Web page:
Talking of diabetes, Boyd, an eminent pathologist and author, lamented that the more we know about it the less we seem to understand it. This continuing counterproductiveness stems from the fact that (a) diabetes - more completely called diabetes mellitus - has never been clearly defined, (b) the disturbance of glucose metabolism that doctors emphasize and treat represent only the tip of the iceberg of the disturbed metabolism of the patient, and (c) neither insulin nor any other ‘antidiabetic’ agent alters the course of the disease or the accompanying, inevitable arterial damage. It is chastizing to note that 60 years after the epochal discovery of insulin and its (first) usage on Leonard Thompson, we know more about the inherent limitations of insulin therapy than about its presumed ability to ‘cure’ diabetes.
All told, the most sophisticated medical manoeuvers or machines don’t seem to make a major difference, and ‘advances in diagnosis and treatment do not necessarily translate into increased survival.’ Most of the tools a doctor used twenty-five years ago fitted into a small black bag; today the technologically- armed physician owns or has access to $250,000 worth of equipment: whenever one tries to link the development of new technology with a coincidental improvement in healing, the answer is always the same: Nil. Medical recourse to computers has had the GIGO snag: Garbage In, Garbage Out.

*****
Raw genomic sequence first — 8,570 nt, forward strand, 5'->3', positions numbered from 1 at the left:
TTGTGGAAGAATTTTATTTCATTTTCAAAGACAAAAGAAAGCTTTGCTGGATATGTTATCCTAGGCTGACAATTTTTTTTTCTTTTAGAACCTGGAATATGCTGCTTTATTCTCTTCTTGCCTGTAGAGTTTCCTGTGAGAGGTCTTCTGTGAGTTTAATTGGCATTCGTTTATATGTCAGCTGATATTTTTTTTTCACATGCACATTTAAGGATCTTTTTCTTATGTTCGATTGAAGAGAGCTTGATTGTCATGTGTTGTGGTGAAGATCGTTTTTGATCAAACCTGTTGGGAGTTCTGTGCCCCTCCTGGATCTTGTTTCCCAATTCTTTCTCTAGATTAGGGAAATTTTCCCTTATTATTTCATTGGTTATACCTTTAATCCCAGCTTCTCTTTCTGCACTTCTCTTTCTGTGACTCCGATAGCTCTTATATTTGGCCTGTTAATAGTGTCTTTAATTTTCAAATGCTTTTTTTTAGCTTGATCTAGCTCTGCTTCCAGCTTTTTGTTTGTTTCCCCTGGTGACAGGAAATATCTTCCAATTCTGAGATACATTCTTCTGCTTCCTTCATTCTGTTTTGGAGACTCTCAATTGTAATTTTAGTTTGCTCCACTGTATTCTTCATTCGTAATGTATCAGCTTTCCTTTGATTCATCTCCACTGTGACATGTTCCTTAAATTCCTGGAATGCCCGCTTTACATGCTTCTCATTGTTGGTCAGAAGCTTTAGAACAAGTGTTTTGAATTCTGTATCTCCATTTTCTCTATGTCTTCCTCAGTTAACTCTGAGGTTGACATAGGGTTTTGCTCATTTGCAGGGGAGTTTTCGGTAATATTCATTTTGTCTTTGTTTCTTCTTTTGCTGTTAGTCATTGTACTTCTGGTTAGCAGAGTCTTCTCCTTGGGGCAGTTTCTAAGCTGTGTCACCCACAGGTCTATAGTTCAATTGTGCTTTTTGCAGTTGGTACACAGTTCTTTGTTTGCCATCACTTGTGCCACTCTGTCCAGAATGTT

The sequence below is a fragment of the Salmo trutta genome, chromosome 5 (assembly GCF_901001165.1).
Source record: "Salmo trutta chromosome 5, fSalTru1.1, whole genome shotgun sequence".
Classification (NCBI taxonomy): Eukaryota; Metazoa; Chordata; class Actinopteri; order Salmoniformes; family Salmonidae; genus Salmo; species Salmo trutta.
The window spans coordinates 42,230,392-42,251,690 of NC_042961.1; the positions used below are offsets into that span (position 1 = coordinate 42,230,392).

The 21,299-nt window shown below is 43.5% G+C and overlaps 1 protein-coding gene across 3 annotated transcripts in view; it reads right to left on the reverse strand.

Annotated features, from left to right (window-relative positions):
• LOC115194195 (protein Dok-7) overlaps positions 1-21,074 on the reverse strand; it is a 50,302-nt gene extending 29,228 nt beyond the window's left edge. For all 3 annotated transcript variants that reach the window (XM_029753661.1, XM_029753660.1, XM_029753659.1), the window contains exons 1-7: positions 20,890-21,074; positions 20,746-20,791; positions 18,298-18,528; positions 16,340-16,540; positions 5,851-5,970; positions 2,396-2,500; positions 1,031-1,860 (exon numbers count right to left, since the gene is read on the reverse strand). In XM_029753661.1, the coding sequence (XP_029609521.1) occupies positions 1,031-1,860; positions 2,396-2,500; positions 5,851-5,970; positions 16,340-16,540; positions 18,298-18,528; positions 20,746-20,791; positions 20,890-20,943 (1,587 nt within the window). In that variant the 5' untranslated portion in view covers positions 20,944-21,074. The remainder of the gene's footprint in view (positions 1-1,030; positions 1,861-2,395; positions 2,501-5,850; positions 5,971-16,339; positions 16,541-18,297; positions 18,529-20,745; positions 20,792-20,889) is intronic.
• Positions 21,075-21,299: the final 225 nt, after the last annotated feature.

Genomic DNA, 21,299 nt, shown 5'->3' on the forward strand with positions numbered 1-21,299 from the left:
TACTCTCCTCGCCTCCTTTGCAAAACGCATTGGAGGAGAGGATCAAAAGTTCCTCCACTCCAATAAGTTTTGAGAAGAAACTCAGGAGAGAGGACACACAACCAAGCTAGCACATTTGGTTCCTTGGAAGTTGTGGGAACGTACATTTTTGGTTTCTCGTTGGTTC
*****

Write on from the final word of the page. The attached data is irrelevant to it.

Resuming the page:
Where has medical technology gone wrong? A dispassionate, epistemological evaluation of medicine’s technological gains reveals them to be imagery; accessible, analytic, associative, and amplificatory. The more the physicistic science and the physicianly art interact, the greater is the variety of means by which medical imagery can be obtained. Yet, to take but one example, X-rays, xeroradiography and computerized-tomgraphic (CT) scan,ultrasonography and nuclear-magnetic-resonance (NMR) imaging have left a cancer where it was - diagnosed a little too late. The ability to cannulate the pancreatic duct or artery towards the diagnosis and treatment of pancreatic cancer, or to get into the skull to treat the brain cancer, is an accessible advance that leave the cancer’s autonomy untouched. Increasingly refined biochemical techniques allow many a substance to be measured with pico-precision (pico = 1/10 12), thus analytically telling us a lot about heart attack, diabetes mellitus or rheumatoid arthritis, but without the liberty to predictably and / or favourably alter the course of the disease. Epidemiology connect the husband’s cigar to the wife’s cancer, coffee to cardiovascular disease, and refined sugar to peptic ulcer - an associative exercise that makes more anxiety than sense. The electron microscope amplifies the size of a T-lymphocyte any number of times only to amplify our ignorance of the cell to the same magnitude. In modern medicine, technology glisters, but is, often, not gold.